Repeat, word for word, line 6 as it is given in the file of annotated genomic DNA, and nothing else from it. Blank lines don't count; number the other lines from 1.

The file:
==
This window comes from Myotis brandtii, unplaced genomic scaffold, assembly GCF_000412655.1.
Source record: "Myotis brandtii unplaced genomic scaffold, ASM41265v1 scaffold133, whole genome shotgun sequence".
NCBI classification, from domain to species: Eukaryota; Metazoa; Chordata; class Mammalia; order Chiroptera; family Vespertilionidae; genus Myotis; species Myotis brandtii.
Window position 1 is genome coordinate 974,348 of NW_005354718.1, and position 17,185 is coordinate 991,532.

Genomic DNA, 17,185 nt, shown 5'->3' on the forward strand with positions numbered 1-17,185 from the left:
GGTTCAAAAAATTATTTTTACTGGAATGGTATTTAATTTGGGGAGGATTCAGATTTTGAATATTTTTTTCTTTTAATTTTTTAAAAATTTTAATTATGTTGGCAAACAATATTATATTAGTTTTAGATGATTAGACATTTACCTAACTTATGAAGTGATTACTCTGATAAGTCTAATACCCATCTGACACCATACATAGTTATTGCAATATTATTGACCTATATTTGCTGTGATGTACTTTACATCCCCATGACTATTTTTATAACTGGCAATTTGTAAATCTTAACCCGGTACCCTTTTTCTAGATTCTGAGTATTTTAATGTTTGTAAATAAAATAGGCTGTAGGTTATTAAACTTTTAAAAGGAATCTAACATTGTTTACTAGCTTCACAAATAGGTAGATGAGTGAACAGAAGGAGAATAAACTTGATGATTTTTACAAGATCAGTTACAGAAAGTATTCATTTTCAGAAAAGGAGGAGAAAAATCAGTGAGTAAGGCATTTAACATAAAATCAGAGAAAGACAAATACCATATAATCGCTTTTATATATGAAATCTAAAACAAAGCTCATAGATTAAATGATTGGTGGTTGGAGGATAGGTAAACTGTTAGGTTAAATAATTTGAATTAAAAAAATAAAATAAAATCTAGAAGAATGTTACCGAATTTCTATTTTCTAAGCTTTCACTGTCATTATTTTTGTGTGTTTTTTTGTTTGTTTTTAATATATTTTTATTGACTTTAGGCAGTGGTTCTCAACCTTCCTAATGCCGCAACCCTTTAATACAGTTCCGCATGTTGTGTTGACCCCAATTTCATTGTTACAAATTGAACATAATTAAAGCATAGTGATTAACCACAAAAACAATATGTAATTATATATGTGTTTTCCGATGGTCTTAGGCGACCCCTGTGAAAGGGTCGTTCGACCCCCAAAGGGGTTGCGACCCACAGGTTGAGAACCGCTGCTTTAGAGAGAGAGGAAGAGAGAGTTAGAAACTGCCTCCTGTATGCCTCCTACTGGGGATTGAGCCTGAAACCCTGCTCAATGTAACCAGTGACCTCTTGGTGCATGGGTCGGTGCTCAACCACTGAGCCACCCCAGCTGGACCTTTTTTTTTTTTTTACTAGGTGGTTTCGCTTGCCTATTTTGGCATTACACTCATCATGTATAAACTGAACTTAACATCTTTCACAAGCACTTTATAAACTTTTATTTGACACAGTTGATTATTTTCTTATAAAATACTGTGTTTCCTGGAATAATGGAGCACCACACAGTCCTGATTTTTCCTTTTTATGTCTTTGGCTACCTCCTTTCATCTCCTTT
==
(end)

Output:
GGTTCAAAAAATTATTTTTACTGGAATGGTATTTAATTTGGGGAGGATTCAGATTTTGAATATTTTTTTCTTTTAATTTTTTAAAAATTTTAATTATGTTGGCAAACAATATTATATTAGTTTTAGATGATTAGACATTTACCTAACTTATGAAGTGATTACTCTGATAAGTCTAATACCCATCTGACACCATACATAGTTATTGCAATATTATTGACCTATATTTGCTGTGATGTACTTTACATCCCCATGACTATTTTTATAACTGGCAATTTGTAAATCTTAACCCGGTACCCTTTTTCTAGATTCTGAGTATTTTAATGTTTGTAAATAAAATAGGCTGTAGGTTATTAAACTTTTAAAAGGAATCTAACATTGTTTACTAGCTTCACAAATAGGTAGATGAGTGAACAGAAGGAGAATAAACTTGATGATTTTTACAAGATCAGTTACAGAAAGTATTCATTTTCAGAAAAGGAGGAGAAAAATCAGTGAGTAAGGCATTTAACATAAAATCAGAGAAAGACAAATACCATATAATCGCTTTTATATATGAAATCTAAAACAAAGCTCATAGATTAAATGATTGGTGGTTGGAGGATAGGTAAACTGTTAGGTTAAATAATTTGAATTAAAAAAATAAAATAAAATCTAGAAGAATGTTACCGAATTTCTATTTTCTAAGCTTTCACTGTCATTATTTTTGTGTGTTTTTTTGTTTGTTTTTAATATATTTTTATTGACTTTAGGCAGTGGTTCTCAACCTTCCTAATGCCGCAACCCTTTAATACAGTTCCGCATGTTGTGTTGACCCCAATTTCATTGTTACAAATTGAACATAATTAAAGCATAGTGATTAACCACAAAAACAATATGTAATTATATATGTGTTTTCCGATGGTCTTAGGCGACCCCTGTGAAAGGGTCGTTCGACCCCCAAAGGGGTTGCGACCCACAGGTTGAGAACCGCTGCTTTAGAGAGAGAGGAAGAGAGAGTTAGAAACTGCCTCCTGTATGCCTCCTACTGGGGATTGAGCCTGAAACCCTGCTCAATGTAACCAGTGACCTCTTGGTGCATGGGTCGGTGCTCAACCACTGAGCCACCCCAGCTGGACCTTTTTTTTTTTTTTACTAGGTGGTTTCGCTTGCCTATTTTGGCATTACACTCATCATGTATAAACTGAACTTAACATCTTTCACAAGCACTTTATAAACTTTTATTTGACACAGTTGATTATTTTCTTATAAAATACTGTGTTTCCTGGAATAATGGAGCACCACACAGTCCTGATTTTTCCTTTTTATGTCTTTGGCTACCTCCTTTCATCTCCTTT